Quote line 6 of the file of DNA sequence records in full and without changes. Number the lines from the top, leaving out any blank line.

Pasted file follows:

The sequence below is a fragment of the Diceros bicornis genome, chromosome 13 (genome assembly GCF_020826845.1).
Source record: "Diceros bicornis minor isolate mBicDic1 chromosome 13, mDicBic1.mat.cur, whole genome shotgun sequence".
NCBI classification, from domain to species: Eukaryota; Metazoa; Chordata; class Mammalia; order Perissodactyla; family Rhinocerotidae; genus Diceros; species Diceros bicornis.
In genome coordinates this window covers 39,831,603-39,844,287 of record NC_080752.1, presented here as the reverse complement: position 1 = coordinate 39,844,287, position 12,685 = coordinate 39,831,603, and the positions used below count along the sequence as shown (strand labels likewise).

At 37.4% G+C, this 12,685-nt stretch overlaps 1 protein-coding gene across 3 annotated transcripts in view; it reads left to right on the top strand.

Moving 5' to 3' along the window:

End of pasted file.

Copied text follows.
Moving 5' to 3' along the window: